11 May Discarded Scraps Vol. 2: The Story of Eisek Yekls
In the original manuscript of The Book of Dirt, when Jakub and his friends are farewelling Jiri Langer at the pub, Langer gets into an argument with Pavel Stein (a character who, alas, remains on the cutting room floor). Stein is angry that Langer would abandon his homeland in pursuit of a fool’s errand. To make his point, Stein tells the old Hassidic story of Eisek Yekls, knowing that Langer himself had used it in his book, The Nine Gates. You might recognise it as the story on which Paolo Coelho based The Alchemist.
“L’chaim!” Josef thrust his glass forward awkwardly, hoping to avoid further argument. “To my brother and his ever-shifting ideals! To the last, great wandering Jew.”
“He’ll be back.” Stein would not let go. “Jiří knows all too well what is written in the Talmud: If somebody tells you I have looked but did not find, do not believe him. And if he tells you I did not look but I have found, also do not believe him. But if he tells you: I have looked and I have found, you must believe him for he speaks the truth. Yes, after the war he’ll return. Mark my words.”
Jiři blushed. He knew what young Stein was thinking; that he was just another dreamer, another Eisek Yekls, searching for treasures that were already under his nose.
Yekls was a Hassidic legend that Jiři had brought back with him from the tiny town of Kotz on his second to last expedition. It was to be the final great tale told to him for what would become his most important book – a Jewish Thousand and One Nights – the one that attracted the attention of Max Brod and his cadre of Czech high literati, and it was the very story used to illustrate the passage Stein had just quoted.
The legend of Eisek Yekls was told to Jiří in much the same circumstances as this night, just as he was preparing to leave town. While Muneles sat in the corner furiously wearing down yet another pencil, Jiři was engaged in heated discussion with the venerable Rav Simche Binem about the meaning of home. “You may depart tomorrow,” said the rabbi. “But wherever you go, it is not your home.” Drink had flowed, for sure, but it was a different fire in the Hassid’s stomach that was fuelling him. “We have a story here, cut from the same cloth as Peer Gynt,” said Binem. “But instead of a wastrel’s son, our story concerns a devout scholar from Cracow by the name of Eisek Yekls.
“There isn’t much to say about this Yekls that cannot equally be said about other such scholars; by day he sat in the kollel studying and by night he slept so that his soul might recover from its exhaustion. Unfortunately, as we all know, there is only one form of wealth in books. So engrossed was this Yekls in the wise words of our sages that he did not notice his own decline, until one day he woke up to realise, exactly as Adam realised and found shame in his own nudity, that he had studied himself into financial ruin. To his horror he saw his wife’s clothes hanging loosely from her once ample bosom and her cheeks drawn inwardly towards her skull. Even her wonderful pink hue, the very thing that attracted him to her in the first place, had faded to a dull yellowish grey.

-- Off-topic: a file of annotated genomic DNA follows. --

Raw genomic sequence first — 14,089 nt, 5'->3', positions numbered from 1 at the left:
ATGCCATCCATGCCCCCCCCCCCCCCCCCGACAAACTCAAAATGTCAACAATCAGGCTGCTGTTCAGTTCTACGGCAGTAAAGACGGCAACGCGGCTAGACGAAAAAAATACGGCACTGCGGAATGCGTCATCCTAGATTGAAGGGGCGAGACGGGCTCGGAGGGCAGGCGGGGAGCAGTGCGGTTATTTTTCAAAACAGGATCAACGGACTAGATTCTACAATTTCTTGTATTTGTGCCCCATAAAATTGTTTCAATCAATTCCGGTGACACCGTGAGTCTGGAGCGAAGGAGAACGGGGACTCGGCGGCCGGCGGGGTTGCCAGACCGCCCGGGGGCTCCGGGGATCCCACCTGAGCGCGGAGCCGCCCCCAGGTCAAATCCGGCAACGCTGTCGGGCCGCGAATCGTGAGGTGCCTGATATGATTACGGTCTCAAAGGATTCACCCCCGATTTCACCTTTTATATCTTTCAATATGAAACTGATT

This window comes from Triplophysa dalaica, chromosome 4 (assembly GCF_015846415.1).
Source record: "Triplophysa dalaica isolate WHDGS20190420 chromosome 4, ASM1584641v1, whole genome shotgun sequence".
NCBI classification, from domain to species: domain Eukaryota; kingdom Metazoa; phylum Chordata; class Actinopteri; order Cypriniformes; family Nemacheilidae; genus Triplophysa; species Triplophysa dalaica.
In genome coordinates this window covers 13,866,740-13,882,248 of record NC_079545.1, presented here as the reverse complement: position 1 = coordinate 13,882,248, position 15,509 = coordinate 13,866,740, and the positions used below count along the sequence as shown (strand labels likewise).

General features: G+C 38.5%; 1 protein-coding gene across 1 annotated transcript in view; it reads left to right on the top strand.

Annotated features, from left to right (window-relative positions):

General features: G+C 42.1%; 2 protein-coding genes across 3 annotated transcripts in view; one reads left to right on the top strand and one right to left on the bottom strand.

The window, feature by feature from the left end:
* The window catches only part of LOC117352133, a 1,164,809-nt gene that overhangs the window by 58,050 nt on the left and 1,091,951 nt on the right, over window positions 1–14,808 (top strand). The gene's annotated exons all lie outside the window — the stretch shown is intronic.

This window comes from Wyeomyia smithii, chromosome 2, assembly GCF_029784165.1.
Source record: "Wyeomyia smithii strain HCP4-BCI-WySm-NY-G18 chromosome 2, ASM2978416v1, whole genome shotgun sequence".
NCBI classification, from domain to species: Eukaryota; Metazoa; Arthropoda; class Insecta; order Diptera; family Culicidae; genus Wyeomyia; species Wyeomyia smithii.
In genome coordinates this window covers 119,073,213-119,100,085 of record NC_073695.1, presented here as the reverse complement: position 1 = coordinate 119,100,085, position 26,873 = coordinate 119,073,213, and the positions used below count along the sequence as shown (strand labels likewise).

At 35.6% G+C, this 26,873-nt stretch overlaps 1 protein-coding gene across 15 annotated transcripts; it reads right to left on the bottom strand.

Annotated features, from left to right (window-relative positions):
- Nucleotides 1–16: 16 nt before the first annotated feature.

Yekls went to the kollel one last time and apologised to God, asking that he might be excused from his devotion for a short while. Then he set himself to work. Yekls tried everything, from manual labour to business to begging, but no matter what he did he could not feed himself or his family. His nights were no better than his days. The peace he had once so easily found in slumber was gone, and he tossed and turned with night sweats as his poor wife whimpered in her sleep beside him.
One night, after a small meal of clear broth and half a potato, Yekls collapsed in his bed fully clothed, his battered boots still shodden to his feet. It was not so much sleep as a funereal paralysis that possessed his entire being. And then a booming voice. “Eisek Yekls, descendent of Job! Listen here so that your sufferings might finally end and your wife and children be spared. Go to Prague and follow the River Vltava until you reach a Stone Bridge that arches over her swelling belly. You will know which one when you get there for I will shine a light. Climb down to the bank and there you will find a chest with unimaginable treasures that are destined to be yours.”
Eisek Yekls could feel his body shake violently, and prepared to wrestle with an angel, but at that moment he awoke, and realised it was his wife who was shaking him. “I thought you were dead,” she cried. “Even worse,” he replied, and said nothing of the dream.
Yekls was a sensible man; the sages counsel against superstition. Visions such as his are explained in the Talmud; when a person meditates on his position every day, when he despairs his lot, he is liable to dream his own salvation. Beware such salvation, it cautions. But the voice came again the next night, when he slumbered on a stomach barely filled with broth and a wedge of onion. “Eisek Yekls, descendent of Job! Don’t be a fool and listen. I have heard your cries and wish to reward your devotion.” Again he ignored it and again it returned. This continued for four nights, the last being the Sabbath, when it is advised that all men of faith pay heed to their dreams for it is God himself who is speaking.